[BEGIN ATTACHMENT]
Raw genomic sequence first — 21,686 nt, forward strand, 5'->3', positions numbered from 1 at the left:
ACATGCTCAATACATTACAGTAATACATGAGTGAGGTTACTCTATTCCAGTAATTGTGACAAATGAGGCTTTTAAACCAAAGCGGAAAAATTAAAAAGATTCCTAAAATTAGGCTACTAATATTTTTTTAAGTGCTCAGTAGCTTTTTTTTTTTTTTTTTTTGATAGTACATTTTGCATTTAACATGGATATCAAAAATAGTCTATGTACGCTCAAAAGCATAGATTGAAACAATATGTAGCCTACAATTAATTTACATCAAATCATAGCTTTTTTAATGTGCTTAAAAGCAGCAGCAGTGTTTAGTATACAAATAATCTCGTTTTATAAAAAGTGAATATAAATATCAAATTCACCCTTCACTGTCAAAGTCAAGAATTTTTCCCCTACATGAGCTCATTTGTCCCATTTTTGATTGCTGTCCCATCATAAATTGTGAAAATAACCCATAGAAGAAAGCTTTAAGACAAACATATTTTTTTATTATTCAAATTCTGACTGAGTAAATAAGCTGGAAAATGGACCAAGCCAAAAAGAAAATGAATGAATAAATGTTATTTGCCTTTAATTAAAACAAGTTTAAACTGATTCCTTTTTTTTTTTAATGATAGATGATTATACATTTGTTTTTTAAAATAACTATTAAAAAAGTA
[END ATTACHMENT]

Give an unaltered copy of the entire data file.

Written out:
Raw genomic sequence first — 21,686 nt, forward strand, 5'->3', positions numbered from 1 at the left:
ACATGCTCAATACATTACAGTAATACATGAGTGAGGTTACTCTATTCCAGTAATTGTGACAAATGAGGCTTTTAAACCAAAGCGGAAAAATTAAAAAGATTCCTAAAATTAGGCTACTAATATTTTTTTAAGTGCTCAGTAGCTTTTTTTTTTTTTTTTTTTGATAGTACATTTTGCATTTAACATGGATATCAAAAATAGTCTATGTACGCTCAAAAGCATAGATTGAAACAATATGTAGCCTACAATTAATTTACATCAAATCATAGCTTTTTTAATGTGCTTAAAAGCAGCAGCAGTGTTTAGTATACAAATAATCTCGTTTTATAAAAAGTGAATATAAATATCAAATTCACCCTTCACTGTCAAAGTCAAGAATTTTTCCCCTACATGAGCTCATTTGTCCCATTTTTGATTGCTGTCCCATCATAAATTGTGAAAATAACCCATAGAAGAAAGCTTTAAGACAAACATATTTTTTTATTATTCAAATTCTGACTGAGTAAATAAGCTGGAAAATGGACCAAGCCAAAAAGAAAATGAATGAATAAATGTTATTTGCCTTTAATTAAAACAAGTTTAAACTGATTCCTTTTTTTTTTTAATGATAGATGATTATACATTTGTTTTTTAAAATAACTATTAAAAAAGTA